Balancing Excellence with Empathy

LIJ made a critical cultural transformation that emphasized hospitality, teamwork and creating a better environment for patients and families.

Sometimes, the truth hurts.

Despite LIJ Medical Center’s good clinical outcomes, most discharged patients in 2009 and 2010 said they would not recommend the hospital to a friend or family member. LIJ ranked between the 8th and 11th percentiles nationally in Press Ganey patient surveys’ “Likelihood to Recommend” category. In 2011, LIJ dropped to the 6th percentile.

Administrators saw that change was needed. If LIJ continued in the same manner, it risked losing patients and significant reimbursements through HCAHPS (Hospital Consumer Assessment of Healthcare Providers and Systems), the US Centers for Medicare and Medicaid Services’ incentive program.

The analysis of the problem was pretty straightforward, said Agnes Barden, RN, DNP, North Shore-LIJ’s assistant vice president of patient and customer experience. “We weren’t consistently engaged with each other, or the patient and their family members,” she said. “We needed a cultural transformation of the patient experience.”

The health system’s chief experience officer, Sven Gierlinger, agreed that change was essential. “We are in competition for the customers’ attention and satisfaction and there is a need to meet their expectations. That requires us to provide patients with improved access, response times and a new provider-patient relationship,” he said. “That means we need to reinvent ourselves and offer new delivery mechanisms, staff education and communication tools to meet those expectations.”

Led by Chantal Weinhold, senior vice president and executive director of North Shore-LIJ’s central region, LIJ collaborated with an organization called Hospitality Quotient to make that critical cultural turnaround.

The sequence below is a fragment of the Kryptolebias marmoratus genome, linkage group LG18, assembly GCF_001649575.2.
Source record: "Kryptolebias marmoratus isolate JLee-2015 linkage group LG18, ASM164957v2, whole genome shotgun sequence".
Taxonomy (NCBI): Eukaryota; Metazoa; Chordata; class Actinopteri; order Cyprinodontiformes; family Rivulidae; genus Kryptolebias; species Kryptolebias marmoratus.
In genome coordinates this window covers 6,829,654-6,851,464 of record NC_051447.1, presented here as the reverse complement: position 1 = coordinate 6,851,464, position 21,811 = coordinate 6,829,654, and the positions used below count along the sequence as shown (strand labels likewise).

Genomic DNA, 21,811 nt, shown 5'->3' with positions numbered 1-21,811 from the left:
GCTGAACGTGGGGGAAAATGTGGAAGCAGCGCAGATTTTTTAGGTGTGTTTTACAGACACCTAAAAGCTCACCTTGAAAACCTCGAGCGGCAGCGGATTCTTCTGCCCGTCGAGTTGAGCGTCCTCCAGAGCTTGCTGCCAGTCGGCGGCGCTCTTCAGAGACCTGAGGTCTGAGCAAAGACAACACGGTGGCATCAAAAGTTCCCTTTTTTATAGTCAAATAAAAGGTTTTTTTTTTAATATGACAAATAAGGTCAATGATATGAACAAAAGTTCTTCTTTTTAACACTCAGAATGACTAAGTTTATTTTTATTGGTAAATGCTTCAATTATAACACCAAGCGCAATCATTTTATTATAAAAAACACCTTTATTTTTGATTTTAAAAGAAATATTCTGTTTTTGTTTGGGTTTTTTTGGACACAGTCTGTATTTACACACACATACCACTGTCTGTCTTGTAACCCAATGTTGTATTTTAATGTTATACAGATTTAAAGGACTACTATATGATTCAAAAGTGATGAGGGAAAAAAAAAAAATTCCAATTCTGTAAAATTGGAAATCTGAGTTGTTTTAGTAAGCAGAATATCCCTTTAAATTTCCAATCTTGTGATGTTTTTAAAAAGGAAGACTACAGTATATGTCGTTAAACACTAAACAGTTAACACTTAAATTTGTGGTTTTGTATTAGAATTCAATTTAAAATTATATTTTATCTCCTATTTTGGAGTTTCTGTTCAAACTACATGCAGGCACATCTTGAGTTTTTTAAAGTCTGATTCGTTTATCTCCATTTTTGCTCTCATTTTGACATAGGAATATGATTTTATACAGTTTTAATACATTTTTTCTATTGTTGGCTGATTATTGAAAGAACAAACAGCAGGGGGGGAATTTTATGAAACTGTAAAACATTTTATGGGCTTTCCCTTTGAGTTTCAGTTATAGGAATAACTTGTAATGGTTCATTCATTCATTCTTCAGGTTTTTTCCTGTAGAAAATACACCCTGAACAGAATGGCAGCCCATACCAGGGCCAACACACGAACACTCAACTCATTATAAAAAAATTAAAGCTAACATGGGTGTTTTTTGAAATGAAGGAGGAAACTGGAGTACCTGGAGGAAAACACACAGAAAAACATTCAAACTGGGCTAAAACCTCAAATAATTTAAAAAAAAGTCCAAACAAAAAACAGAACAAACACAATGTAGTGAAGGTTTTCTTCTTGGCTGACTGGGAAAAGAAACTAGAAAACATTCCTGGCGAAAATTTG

All 5,000 LIJ staff members were required to participate in health care hospitality-specific training in 2012 and again in 2014.

“We emphasized hospitality, teamwork and creating a better environment for the patient and family experience, rather than focus on survey scores,” Dr. Barden explained.

Augmenting this training is a recognition program that includes a Hospitality Observation Team, a group of staff members who observe colleagues throughout the hospital. The team anonymously rewards employees for exceptional patient experience and follows up on anything that needs improvement.

LIJ maintains a database of letters, emails and praise from patients and patient families, Dr. Barden said. Staff members who provide outstanding hospitality attend a “Breakfast with the Stars” with their supervisors and LIJ leadership.

The emphasis on hospitality has been important in turning LIJ’s scores around. Most recently, the hospital’s Press Ganey ranking was in the 68th percentile, a major upturn.

“Next to the outcome, the most important thing — what keeps people coming back to LIJ when they need care — is how we treat patients and family,” Dr. Barden said. “Excellent care is essential. But excellent, compassionate care is frequently what distinguishes us for the patient and family. It’s what sets us apart.” 

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